...high on a desert plain
where the streets have no name
Ever since I was a teenager and obsessed with U2's albums from the 1980s, it's been a dream of mine to see the Mojave Desert. The stark black and white photographs which Anton Corbijn shot there for The Joshua Tree are so iconic and wild, I just knew I had to see that landscape for myself one day.
Happily, I can now cross that off my list.
On our way to Las Vegas, we stuck to the highway that ran along the north of the Mojave Desert. If I'd thought that seeing my first Joshua trees dotted along the side was thrilling enough, nothing prepared me for the amazing scenery on our return home.
We wanted to avoid the nightmare end-of-holiday traffic for our return trip, so we cut right through the heart of the Mojave, on a series of tiny roads, and eventually connected up with a different highway on the southern side.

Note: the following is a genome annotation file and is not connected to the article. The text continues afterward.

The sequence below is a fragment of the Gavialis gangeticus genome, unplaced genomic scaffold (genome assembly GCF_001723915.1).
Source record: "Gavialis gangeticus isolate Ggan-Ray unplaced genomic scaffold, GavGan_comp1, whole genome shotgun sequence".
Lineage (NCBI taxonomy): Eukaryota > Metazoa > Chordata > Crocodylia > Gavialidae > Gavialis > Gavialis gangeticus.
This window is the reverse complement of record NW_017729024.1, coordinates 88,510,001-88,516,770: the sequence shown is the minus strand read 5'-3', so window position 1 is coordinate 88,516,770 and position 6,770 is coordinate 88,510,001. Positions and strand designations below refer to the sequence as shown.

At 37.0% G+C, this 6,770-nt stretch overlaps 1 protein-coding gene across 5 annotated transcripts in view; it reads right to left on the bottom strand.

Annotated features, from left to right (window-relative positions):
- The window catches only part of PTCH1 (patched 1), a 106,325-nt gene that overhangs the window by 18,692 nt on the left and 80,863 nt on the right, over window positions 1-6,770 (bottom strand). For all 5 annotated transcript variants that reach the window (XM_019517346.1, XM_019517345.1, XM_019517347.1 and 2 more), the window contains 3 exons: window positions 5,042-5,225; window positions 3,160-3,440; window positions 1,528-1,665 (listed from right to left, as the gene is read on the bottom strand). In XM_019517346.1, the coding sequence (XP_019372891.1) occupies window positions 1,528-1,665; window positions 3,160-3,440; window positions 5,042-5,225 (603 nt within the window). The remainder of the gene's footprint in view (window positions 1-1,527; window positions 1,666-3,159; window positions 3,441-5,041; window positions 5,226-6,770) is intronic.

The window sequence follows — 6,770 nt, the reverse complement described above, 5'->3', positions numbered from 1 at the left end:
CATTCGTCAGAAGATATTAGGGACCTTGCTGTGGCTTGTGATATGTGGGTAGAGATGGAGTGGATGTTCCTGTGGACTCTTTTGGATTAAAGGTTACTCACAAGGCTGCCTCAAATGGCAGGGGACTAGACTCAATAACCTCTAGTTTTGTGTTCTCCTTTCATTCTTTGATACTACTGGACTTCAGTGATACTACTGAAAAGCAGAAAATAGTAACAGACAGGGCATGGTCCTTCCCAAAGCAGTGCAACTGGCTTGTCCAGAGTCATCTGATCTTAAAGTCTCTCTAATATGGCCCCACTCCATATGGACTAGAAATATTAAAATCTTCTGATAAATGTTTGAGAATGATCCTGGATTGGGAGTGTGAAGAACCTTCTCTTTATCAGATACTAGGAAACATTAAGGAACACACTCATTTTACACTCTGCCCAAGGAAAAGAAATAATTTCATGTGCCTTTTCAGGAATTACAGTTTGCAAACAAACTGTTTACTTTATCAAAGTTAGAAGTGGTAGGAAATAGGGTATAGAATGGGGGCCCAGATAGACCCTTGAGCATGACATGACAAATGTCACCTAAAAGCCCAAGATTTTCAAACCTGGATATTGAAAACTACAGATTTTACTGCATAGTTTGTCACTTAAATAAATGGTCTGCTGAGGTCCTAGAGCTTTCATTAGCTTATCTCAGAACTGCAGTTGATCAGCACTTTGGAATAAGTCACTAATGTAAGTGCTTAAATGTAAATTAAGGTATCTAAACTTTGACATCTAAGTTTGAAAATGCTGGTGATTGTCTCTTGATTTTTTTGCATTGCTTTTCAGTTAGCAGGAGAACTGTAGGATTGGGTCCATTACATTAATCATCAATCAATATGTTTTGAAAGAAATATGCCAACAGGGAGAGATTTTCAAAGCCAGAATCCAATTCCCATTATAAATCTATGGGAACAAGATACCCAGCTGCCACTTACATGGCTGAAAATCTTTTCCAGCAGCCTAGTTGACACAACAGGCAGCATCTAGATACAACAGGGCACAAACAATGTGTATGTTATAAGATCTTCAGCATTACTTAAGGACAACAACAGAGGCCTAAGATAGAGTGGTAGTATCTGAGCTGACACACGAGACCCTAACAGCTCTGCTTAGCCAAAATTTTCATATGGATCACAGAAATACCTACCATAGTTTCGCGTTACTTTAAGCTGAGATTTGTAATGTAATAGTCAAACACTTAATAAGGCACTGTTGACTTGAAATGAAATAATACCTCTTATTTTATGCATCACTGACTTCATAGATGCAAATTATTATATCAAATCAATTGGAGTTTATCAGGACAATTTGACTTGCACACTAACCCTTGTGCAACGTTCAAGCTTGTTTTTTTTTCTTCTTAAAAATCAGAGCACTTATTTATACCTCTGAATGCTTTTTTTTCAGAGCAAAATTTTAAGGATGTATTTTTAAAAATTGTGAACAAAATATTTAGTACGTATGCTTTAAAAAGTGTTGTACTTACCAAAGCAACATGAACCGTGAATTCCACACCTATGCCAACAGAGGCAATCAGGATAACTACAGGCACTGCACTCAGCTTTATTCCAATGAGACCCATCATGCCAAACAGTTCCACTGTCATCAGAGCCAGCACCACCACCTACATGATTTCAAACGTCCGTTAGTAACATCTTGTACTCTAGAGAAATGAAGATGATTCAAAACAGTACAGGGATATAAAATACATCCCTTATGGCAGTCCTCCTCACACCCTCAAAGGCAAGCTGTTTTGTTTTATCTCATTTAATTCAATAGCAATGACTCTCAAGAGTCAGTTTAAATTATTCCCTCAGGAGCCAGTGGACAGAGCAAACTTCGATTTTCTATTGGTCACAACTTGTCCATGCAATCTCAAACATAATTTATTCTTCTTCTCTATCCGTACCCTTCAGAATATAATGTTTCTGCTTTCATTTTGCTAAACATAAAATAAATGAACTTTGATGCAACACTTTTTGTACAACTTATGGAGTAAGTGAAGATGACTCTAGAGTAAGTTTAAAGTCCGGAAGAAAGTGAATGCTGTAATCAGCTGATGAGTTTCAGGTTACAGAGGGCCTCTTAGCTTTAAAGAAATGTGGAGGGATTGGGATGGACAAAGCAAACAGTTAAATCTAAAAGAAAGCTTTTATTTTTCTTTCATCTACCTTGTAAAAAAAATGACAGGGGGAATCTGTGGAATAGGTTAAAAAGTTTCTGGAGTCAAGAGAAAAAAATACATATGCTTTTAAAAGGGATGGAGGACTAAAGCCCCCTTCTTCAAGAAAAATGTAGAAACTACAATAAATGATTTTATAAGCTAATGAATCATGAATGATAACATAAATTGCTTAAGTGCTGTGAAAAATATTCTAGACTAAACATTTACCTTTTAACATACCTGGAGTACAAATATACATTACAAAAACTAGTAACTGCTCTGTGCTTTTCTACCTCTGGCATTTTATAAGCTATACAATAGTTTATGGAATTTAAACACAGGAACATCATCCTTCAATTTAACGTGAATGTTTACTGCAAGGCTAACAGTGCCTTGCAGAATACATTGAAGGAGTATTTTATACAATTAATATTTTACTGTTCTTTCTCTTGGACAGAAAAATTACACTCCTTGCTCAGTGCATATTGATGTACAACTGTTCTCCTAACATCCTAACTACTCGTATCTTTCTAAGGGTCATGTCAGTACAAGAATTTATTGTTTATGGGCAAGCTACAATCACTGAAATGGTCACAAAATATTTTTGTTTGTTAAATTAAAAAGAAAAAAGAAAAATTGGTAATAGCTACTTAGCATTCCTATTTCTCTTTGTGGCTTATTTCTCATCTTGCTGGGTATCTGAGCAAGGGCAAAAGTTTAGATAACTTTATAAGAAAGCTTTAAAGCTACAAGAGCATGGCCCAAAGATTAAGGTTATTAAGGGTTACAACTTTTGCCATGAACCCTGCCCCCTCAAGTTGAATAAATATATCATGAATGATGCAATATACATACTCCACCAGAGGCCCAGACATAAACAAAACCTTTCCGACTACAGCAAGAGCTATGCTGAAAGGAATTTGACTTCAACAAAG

Along the way, we stopped for lunch at a tiny 'ghost town' called Kelso, and went to some nearby sand dunes.
It was incredible. All of it. As soon as we stepped out of the car by the dunes, we were struck by the silence. There wasn't even a wind. I always imagined I might feel sudden panic in the middle of the desert because I've never actually been to a desert before (all our road trips in Australia were coastal, or no more than a few hours inland) but in contrast, everything was very much peaceful.
The music we listened to during part of the drive was the icing on the cake. I'd rummaged through the CD folder, and found U2's Under a Blood Red Sky - a regular soundtrack to our road trips back in Australia.
Travelling through the Mojave with my own family, seeing Joshua trees, wild horizons, and listening to vintage live U2... that day, it felt as though life couldn't get any better.